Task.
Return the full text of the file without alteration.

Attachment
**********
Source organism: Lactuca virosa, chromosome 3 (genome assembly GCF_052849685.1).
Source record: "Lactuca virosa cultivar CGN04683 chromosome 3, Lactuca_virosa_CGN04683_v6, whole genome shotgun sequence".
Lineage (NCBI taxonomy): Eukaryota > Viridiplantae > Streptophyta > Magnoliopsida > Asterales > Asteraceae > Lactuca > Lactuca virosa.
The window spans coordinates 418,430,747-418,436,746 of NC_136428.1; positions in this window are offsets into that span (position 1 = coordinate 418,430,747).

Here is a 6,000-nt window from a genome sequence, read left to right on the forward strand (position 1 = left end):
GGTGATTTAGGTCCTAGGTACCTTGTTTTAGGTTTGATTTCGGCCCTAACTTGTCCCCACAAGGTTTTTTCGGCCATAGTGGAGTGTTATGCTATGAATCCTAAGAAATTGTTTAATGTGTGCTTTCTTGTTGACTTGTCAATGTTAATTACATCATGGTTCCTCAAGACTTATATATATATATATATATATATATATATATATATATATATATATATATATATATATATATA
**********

Source organism: Lactuca virosa, chromosome 3 (genome assembly GCF_052849685.1).
Source record: "Lactuca virosa cultivar CGN04683 chromosome 3, Lactuca_virosa_CGN04683_v6, whole genome shotgun sequence".
Lineage (NCBI taxonomy): Eukaryota > Viridiplantae > Streptophyta > Magnoliopsida > Asterales > Asteraceae > Lactuca > Lactuca virosa.
The window spans coordinates 418,430,747-418,436,746 of NC_136428.1; positions in this window are offsets into that span (position 1 = coordinate 418,430,747).

Here is a 6,000-nt window from a genome sequence, read left to right on the forward strand (position 1 = left end):
GGTGATTTAGGTCCTAGGTACCTTGTTTTAGGTTTGATTTCGGCCCTAACTTGTCCCCACAAGGTTTTTTCGGCCATAGTGGAGTGTTATGCTATGAATCCTAAGAAATTGTTTAATGTGTGCTTTCTTGTTGACTTGTCAATGTTAATTACATCATGGTTCCTCAAGACTTATATATATATATATATATATATATATATATATATATATATATATATATATATATATATATA